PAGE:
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Gov. Cuomo signs police reform legislation, including repeal of 50-a, into law

Protests in a pandemic
Posted at 11:58 AM, Jun 12, 2020
and last updated 2020-06-12 22:12:25-04

NEW YORK — New York's historic new police reform legislation was signed into law by Gov. Andrew Cuomo on Friday.

The governor said police reform in the state may have been actualized after the police custody death of George Floyd in Minneapolis, but it has been 40 to 50 years in the making.

"Police reform is long overdue, and Mr. Floyd’s murder is just the most recent murder. This is not just about Mr. Floyd’s murder. It’s about being here many, many times before,” Cuomo said during his daily briefing. "It is about a long list that has been made all across this country that almost all makes the same point: injustice against minorities in America by the criminal justice system."

The mothers of several Black men killed by police in New York, including Eric Garner's mother Gwen Carr, were in attendance as well as the leaders of the New York Senate and Assembly and Rev. Al Sharpton.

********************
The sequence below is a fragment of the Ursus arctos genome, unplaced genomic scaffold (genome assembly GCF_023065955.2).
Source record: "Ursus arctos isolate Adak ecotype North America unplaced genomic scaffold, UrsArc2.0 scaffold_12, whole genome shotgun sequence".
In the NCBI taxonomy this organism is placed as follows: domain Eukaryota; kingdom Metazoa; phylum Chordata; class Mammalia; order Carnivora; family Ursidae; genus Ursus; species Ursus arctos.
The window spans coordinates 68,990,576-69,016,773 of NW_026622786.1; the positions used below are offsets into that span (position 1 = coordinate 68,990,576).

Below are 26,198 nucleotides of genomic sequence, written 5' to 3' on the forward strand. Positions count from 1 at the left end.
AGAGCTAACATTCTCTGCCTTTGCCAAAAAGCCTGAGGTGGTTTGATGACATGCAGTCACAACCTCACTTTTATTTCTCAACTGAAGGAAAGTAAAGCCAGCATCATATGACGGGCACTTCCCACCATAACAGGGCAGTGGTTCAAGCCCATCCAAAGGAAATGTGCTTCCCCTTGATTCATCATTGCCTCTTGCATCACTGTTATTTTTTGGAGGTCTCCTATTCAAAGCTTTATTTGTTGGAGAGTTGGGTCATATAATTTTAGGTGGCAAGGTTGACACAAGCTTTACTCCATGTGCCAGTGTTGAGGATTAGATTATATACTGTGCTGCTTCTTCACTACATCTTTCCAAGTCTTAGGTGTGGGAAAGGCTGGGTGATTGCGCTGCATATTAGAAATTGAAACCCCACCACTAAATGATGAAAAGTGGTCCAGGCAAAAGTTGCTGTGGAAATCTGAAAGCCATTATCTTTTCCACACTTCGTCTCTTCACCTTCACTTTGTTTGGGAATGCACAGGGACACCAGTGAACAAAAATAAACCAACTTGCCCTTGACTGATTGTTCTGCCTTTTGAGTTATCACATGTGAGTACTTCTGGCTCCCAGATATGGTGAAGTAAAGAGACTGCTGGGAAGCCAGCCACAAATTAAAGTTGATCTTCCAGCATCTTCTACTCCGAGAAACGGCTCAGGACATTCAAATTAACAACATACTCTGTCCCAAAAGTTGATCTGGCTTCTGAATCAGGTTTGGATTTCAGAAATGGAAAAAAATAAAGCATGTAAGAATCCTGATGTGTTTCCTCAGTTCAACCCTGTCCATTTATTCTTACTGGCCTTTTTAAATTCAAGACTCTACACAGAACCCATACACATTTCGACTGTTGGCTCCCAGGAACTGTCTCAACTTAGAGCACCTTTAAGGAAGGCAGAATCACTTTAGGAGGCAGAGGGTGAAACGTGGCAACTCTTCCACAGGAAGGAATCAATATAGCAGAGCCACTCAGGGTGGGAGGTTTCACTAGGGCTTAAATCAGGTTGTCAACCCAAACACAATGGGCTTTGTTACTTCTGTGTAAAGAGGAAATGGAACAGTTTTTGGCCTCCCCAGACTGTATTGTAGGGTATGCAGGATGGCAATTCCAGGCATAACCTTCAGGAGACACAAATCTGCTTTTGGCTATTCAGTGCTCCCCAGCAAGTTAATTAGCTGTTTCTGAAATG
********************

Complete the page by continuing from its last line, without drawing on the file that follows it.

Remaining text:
"Today is about 'enough is enough,'" Cuomo said.

The signing ceremony comes several days after the state Senate and Assembly passed the repeal of 50-a, the decades-old law that protected officers’ disciplinary records from being released to the public.

The governor previously said he would immediately sign any bill the Legislature passed on 50-a reform.

"The New York State Legislature has quickly passed the most aggressive reforms in the nation," Cuomo said on Friday. "They got it done and they got it done quickly."

Past efforts to repeal the law failed in recent years, but the measure received new backing amid national outrage over Floyd's death in police custody on May 25 and the police brutality protests that followed.

The repeal legislation is part of a sweeping package of police reform bills.

Cuomo worked with legislators and unveiled the “Say Their Name” agenda, which included reforming or repealing Civil Rights Law 50-a, banning chokeholds by law enforcement officers, prohibiting and criminalizing false, race-based 911 reports and codifying the designation of the attorney general as an independent prosecutor when an unarmed civilian is killed by police.

Floyd, a Black man, died after a White police officer knelt on his neck for nearly nine minutes during an arrest for an alleged non-violent crime.

His death was captured on cellphone video and widely shared on social media, reigniting national discourse over police brutality and racial inequality.